BP Settlement Claims

Gulf Coast Disaster News

Analysis of Losses for Parties Involved in The Gulf Oil Spill: Transocean Ltd., BP plc., Cameron International Corp.

May 5, 2010, 10:16 am

Saj Karsan

Value investors often look for opportunities where temporary circumstances have caused the market to unjustifiably depress prices. One such value-minded investor, Frank Voisin, may have uncovered such an opportunity. The following is a guest post where Frank makes his case for Transocean Ltd, a company whose stock has been punished as the massive oil leak on the Gulf of Mexico continues.

Transocean Ltd (RIG) is an international provider of offshore contract drilling services for oil and gas. Transocean is the largest such operator, with 138 mobile offshore drilling units, including 44 high-specification floaters which command the highest day-rates for use in the deepest, harshest drilling environments, 26 mid-water, 65 jack-ups, and 3 others.

On April 20, 2010, a Transocean rig leased to BP plc (BP), the Deepwater Horizon, suffered an explosion and sank two days later. The Deepwater Horizon was in the final stages of casing a well (adding a cement reinforcement liner to the well) when the explosion took place. The well was approximately 1 mile beneath the ocean surface, and extended approximately 5 miles underground. The explosion appears to have been the result of the cement casing not being fully cured, resulting in the release of a massive amount of pressure from the oil reservoir up through the well. Explosions of this sort are supposed to be prevented by a Blow-Out Preventer, a massive device (16m wide) with up to 12 different fail-safe mechanisms that can be manually activated to close over the well to prevent leaks and withstand the pressure. In this case, the Blow-Out Preventer was designed and built by Cameron International Corp (CAM).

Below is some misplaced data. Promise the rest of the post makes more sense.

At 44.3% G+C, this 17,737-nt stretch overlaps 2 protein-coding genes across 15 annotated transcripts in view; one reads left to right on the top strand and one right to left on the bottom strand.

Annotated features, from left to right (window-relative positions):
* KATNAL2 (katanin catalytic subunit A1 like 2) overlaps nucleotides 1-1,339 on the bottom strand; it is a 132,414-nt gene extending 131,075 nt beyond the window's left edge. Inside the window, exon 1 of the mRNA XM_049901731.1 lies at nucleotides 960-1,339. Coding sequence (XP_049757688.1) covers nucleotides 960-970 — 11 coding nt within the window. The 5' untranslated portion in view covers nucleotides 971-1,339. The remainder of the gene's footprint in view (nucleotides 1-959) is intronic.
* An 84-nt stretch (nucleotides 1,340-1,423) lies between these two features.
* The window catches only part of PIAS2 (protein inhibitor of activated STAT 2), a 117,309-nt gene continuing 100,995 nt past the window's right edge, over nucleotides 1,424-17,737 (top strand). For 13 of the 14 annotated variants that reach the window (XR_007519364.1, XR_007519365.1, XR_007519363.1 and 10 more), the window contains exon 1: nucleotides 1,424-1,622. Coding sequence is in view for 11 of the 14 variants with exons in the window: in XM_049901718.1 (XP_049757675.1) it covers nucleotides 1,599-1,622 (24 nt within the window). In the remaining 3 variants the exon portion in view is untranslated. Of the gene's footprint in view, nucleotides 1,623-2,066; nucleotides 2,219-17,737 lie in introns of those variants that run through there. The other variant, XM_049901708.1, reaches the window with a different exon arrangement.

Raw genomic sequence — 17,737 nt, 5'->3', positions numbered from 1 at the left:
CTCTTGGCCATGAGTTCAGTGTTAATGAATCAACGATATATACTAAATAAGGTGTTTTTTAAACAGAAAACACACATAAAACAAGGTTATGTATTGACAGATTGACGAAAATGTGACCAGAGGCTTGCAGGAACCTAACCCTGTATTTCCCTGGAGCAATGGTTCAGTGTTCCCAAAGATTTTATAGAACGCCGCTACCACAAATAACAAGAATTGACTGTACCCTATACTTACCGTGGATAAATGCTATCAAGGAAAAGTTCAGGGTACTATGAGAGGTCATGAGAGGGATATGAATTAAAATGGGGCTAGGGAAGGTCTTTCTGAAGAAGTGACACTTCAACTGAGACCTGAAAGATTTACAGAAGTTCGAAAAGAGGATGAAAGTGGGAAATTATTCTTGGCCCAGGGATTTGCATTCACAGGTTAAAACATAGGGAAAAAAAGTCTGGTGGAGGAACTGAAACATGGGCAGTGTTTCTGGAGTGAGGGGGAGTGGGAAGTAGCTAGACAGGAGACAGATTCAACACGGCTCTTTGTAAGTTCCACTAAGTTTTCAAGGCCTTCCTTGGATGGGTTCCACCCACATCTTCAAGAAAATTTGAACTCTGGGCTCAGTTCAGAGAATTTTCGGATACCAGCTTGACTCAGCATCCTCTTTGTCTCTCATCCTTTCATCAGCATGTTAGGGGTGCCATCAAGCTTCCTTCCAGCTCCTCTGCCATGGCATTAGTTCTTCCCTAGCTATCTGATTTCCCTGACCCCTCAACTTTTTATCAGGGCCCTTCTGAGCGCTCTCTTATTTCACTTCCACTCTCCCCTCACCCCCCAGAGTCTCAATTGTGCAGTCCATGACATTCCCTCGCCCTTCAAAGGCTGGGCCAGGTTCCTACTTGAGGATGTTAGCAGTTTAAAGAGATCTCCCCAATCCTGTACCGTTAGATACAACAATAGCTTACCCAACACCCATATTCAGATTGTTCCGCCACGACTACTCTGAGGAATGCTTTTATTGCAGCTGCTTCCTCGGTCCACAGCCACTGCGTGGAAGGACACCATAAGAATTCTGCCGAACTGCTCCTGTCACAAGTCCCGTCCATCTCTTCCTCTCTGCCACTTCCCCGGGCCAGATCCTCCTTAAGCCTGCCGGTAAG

The market appears to be expecting losses from this disaster to exceed a present value of $30 billion. This is based on the fact that BP, Transocean and Cameron have suffered market cap reductions of $25 billion, $5 billion and $1 billion respectively.

To put this in perspective, the Exxon Valdez disaster in Prince William Sound, Alaska, which, in 1989 resulted in 250,000 barrels being spilled, led to a jury award (in Baker v. Exxon) of $287 million actual damages + $5 billion punitive damages. The Deepwater Horizon disaster would have to continue, at a rate of 5,000 barrels per day (the current official estimate), for nearly two months to yield the same oil spillage as the Exxon Valdez, and the market would still be pricing a loss equal to 6x the Exxon Valdez.

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